RE-GIFT RECEIPT POLICY This present has been given to you by your (CIRCLE ONE): CO-WORKER(S) CASUAL BUDDY REALLY BUSY BEST FRIEND SIGNIFICANT OTHER OTHER ACQUAINTANCE If you like it, great! However, in the event that dismay and polite confusion ensued rather than joy, please allow that (CIRCLE ALL THAT APPLY): I DON’T REALLY KNOW YOU THAT WELL SO I JUST WINGED IT IT LOOKED MUCH BETTER ONLINE / IN THE STORE I’M A CLUELESS GUY/GAL WHAT DO I KNOW ABOUT PRESENTS I GENUINELY THOUGHT YOU LIKED THIS KIND OF STUPID CRAP I DID ALL MY SHOPPING AT THE SAME STORE THIS IS WHAT THEY HAD I THOUGHT YOU COULD USE IT FOR HOBBY/WORK BUT WHAT DO I REALLY KNOW ABOUT IT MOM SAID “IT IS THE THOUGHT THAT COUNTS” AND I BELIEVED HERE In the True Spirit of American Giving, this RE-GIFT RECEIPT entitles you to pass this item guilt-free to a third party, no questions asked. AUTHORIZING GIFT GIVER: RECIPIENT: by re-gifting this present, you agree that there is no reason to ever mention this again
I think this covers about 80% of all bad-gifting scenarios, and having it in an easy “circle your excuse” format really captures the Spirit of Exchanging Gifts For Better Ones: convenient, cheerfully impersonal, with no hard feelings at all.
After I got this text laid out in Illustrator, I noticed that the overly-crisp quality of the text was at-odds with my scanned rubber-stamp letterings. I applied a 1-pixel gaussian blur over all the text using a raster-based effect. It’s cool that you can do this stuff now; back in the old days, I’d have had to convert the whole file to a high-resolution TIFF file and that would have been a pain in the butt. Blurring the text slightly made everything fit together visually. I was pleased that the file size didn’t get too large either. At about 250KB for the PDF it’s about 100K larger than the non-blurred version, but that’s acceptable I think for the visual result. On the minus side, there’s a good chance that non-Adobe PDF readers will render the file incorrectly; let me know in the comments if you come across this problem. I’m curious.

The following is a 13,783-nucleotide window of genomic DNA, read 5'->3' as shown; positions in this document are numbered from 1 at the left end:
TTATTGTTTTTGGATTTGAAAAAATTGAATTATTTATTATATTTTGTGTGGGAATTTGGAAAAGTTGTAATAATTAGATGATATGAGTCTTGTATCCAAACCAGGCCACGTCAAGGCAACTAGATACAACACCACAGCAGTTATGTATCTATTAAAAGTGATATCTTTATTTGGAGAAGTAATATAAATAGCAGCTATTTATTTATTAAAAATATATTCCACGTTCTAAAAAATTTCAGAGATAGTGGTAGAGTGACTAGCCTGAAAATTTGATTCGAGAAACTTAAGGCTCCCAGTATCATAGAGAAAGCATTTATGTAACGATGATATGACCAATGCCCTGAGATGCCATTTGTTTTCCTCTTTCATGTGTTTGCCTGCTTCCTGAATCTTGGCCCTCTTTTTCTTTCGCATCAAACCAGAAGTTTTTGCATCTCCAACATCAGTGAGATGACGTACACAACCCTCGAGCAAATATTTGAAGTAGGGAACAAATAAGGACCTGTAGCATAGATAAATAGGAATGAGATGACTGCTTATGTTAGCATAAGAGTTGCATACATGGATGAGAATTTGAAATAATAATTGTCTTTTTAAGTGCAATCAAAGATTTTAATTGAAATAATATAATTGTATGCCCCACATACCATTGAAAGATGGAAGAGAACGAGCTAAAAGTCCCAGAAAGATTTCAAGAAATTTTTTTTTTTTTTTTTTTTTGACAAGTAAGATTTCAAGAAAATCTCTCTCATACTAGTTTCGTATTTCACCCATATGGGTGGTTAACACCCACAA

Download the Re-Gift Receipt Forms
There’s three Re-Gift Receipts per 8.5″x11″ sheet. Just trim along the print marks and you’ll be ready to start disavowing any intended thoughtfulness to your gift giving. You could also use these forms to legitimately (sigh) let your friends know that you did your best, but there is no obligation to hold on to it…just don’t give it BACK. :-)
- Download Re-Gift Receipt Printable Form (PDF, 316K)
You will need a Portable Document Format (PDF) viewer installed such as Adobe Acrobat Reader to view and print. If you can’t install Acrobat or are having trouble viewing the PDF, you can try these alternate downloads and “adjust size to fit to page” when you print:
PC users can right-click and choose “Save-As…” from the pop-up menu to download the file to your computer. Mac users can option-click and do the same, I believe.
Other Silly Things
If you appreciated the dubious value of this download, you might also like my Chain Letter Nullification Certificate, Arm-Mounted Task Nagger, Procrastinator’s Clock, and Social Yardstick designs. Enjoy! :-)